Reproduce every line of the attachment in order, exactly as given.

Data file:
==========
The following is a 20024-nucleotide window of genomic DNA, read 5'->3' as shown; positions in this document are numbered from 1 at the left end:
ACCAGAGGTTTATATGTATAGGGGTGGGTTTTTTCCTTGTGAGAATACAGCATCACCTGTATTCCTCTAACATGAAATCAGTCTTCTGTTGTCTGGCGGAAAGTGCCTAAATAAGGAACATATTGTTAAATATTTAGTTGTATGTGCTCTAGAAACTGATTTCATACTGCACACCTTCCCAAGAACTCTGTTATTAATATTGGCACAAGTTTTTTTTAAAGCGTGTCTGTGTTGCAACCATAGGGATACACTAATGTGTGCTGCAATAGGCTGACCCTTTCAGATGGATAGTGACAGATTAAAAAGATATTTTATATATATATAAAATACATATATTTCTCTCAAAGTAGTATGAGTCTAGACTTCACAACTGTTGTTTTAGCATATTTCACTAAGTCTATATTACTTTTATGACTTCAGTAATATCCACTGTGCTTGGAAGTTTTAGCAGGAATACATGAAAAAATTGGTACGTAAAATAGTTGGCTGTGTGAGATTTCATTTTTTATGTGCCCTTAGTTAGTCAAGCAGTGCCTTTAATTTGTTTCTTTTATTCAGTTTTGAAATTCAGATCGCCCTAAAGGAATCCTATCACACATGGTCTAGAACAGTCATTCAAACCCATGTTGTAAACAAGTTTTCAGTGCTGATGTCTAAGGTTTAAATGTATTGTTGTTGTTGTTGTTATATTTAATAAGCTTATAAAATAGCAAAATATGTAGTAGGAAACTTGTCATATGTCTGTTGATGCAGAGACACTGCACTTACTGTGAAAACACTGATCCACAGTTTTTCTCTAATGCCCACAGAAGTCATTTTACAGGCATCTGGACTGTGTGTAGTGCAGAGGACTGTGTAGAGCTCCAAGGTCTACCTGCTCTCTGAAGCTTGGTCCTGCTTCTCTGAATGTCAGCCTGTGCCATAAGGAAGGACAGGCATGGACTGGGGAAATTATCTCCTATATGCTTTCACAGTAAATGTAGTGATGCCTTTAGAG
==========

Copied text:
The following is a 20024-nucleotide window of genomic DNA, read 5'->3' as shown; positions in this document are numbered from 1 at the left end:
ACCAGAGGTTTATATGTATAGGGGTGGGTTTTTTCCTTGTGAGAATACAGCATCACCTGTATTCCTCTAACATGAAATCAGTCTTCTGTTGTCTGGCGGAAAGTGCCTAAATAAGGAACATATTGTTAAATATTTAGTTGTATGTGCTCTAGAAACTGATTTCATACTGCACACCTTCCCAAGAACTCTGTTATTAATATTGGCACAAGTTTTTTTTAAAGCGTGTCTGTGTTGCAACCATAGGGATACACTAATGTGTGCTGCAATAGGCTGACCCTTTCAGATGGATAGTGACAGATTAAAAAGATATTTTATATATATATAAAATACATATATTTCTCTCAAAGTAGTATGAGTCTAGACTTCACAACTGTTGTTTTAGCATATTTCACTAAGTCTATATTACTTTTATGACTTCAGTAATATCCACTGTGCTTGGAAGTTTTAGCAGGAATACATGAAAAAATTGGTACGTAAAATAGTTGGCTGTGTGAGATTTCATTTTTTATGTGCCCTTAGTTAGTCAAGCAGTGCCTTTAATTTGTTTCTTTTATTCAGTTTTGAAATTCAGATCGCCCTAAAGGAATCCTATCACACATGGTCTAGAACAGTCATTCAAACCCATGTTGTAAACAAGTTTTCAGTGCTGATGTCTAAGGTTTAAATGTATTGTTGTTGTTGTTGTTATATTTAATAAGCTTATAAAATAGCAAAATATGTAGTAGGAAACTTGTCATATGTCTGTTGATGCAGAGACACTGCACTTACTGTGAAAACACTGATCCACAGTTTTTCTCTAATGCCCACAGAAGTCATTTTACAGGCATCTGGACTGTGTGTAGTGCAGAGGACTGTGTAGAGCTCCAAGGTCTACCTGCTCTCTGAAGCTTGGTCCTGCTTCTCTGAATGTCAGCCTGTGCCATAAGGAAGGACAGGCATGGACTGGGGAAATTATCTCCTATATGCTTTCACAGTAAATGTAGTGATGCCTTTAGAG